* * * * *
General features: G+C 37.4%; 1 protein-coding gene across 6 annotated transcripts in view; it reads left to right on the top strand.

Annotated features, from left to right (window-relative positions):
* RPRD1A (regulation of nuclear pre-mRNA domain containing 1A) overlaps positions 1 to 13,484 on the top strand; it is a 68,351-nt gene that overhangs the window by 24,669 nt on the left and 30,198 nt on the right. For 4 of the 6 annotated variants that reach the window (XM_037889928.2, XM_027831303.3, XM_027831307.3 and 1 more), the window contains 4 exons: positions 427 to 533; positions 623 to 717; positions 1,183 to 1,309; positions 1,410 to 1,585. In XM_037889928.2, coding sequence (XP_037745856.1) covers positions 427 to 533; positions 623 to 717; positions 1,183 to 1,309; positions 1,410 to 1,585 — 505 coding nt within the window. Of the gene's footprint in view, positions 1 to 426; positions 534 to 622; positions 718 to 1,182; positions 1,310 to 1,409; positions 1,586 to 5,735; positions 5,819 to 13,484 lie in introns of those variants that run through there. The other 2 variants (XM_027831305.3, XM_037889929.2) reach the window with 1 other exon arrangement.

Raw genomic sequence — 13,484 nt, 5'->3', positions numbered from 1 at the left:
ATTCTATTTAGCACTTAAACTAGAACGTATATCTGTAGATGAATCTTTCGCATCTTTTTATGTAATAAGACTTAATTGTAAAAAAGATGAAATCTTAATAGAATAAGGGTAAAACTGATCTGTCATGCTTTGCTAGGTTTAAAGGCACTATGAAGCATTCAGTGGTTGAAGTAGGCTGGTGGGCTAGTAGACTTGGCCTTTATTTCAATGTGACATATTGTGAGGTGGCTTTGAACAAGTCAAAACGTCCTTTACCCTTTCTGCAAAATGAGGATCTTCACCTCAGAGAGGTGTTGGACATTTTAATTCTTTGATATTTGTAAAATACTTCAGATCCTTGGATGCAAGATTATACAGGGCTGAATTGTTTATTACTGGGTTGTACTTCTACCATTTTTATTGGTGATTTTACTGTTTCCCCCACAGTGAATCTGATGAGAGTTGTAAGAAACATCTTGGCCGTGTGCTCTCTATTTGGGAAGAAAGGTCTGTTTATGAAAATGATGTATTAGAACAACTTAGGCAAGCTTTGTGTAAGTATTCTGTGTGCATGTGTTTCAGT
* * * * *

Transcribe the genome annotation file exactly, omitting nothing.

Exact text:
General features: G+C 37.4%; 1 protein-coding gene across 6 annotated transcripts in view; it reads left to right on the top strand.

Annotated features, from left to right (window-relative positions):
* RPRD1A (regulation of nuclear pre-mRNA domain containing 1A) overlaps positions 1 to 13,484 on the top strand; it is a 68,351-nt gene that overhangs the window by 24,669 nt on the left and 30,198 nt on the right. For 4 of the 6 annotated variants that reach the window (XM_037889928.2, XM_027831303.3, XM_027831307.3 and 1 more), the window contains 4 exons: positions 427 to 533; positions 623 to 717; positions 1,183 to 1,309; positions 1,410 to 1,585. In XM_037889928.2, coding sequence (XP_037745856.1) covers positions 427 to 533; positions 623 to 717; positions 1,183 to 1,309; positions 1,410 to 1,585 — 505 coding nt within the window. Of the gene's footprint in view, positions 1 to 426; positions 534 to 622; positions 718 to 1,182; positions 1,310 to 1,409; positions 1,586 to 5,735; positions 5,819 to 13,484 lie in introns of those variants that run through there. The other 2 variants (XM_027831305.3, XM_037889929.2) reach the window with 1 other exon arrangement.

Raw genomic sequence — 13,484 nt, 5'->3', positions numbered from 1 at the left:
ATTCTATTTAGCACTTAAACTAGAACGTATATCTGTAGATGAATCTTTCGCATCTTTTTATGTAATAAGACTTAATTGTAAAAAAGATGAAATCTTAATAGAATAAGGGTAAAACTGATCTGTCATGCTTTGCTAGGTTTAAAGGCACTATGAAGCATTCAGTGGTTGAAGTAGGCTGGTGGGCTAGTAGACTTGGCCTTTATTTCAATGTGACATATTGTGAGGTGGCTTTGAACAAGTCAAAACGTCCTTTACCCTTTCTGCAAAATGAGGATCTTCACCTCAGAGAGGTGTTGGACATTTTAATTCTTTGATATTTGTAAAATACTTCAGATCCTTGGATGCAAGATTATACAGGGCTGAATTGTTTATTACTGGGTTGTACTTCTACCATTTTTATTGGTGATTTTACTGTTTCCCCCACAGTGAATCTGATGAGAGTTGTAAGAAACATCTTGGCCGTGTGCTCTCTATTTGGGAAGAAAGGTCTGTTTATGAAAATGATGTATTAGAACAACTTAGGCAAGCTTTGTGTAAGTATTCTGTGTGCATGTGTTTCAGT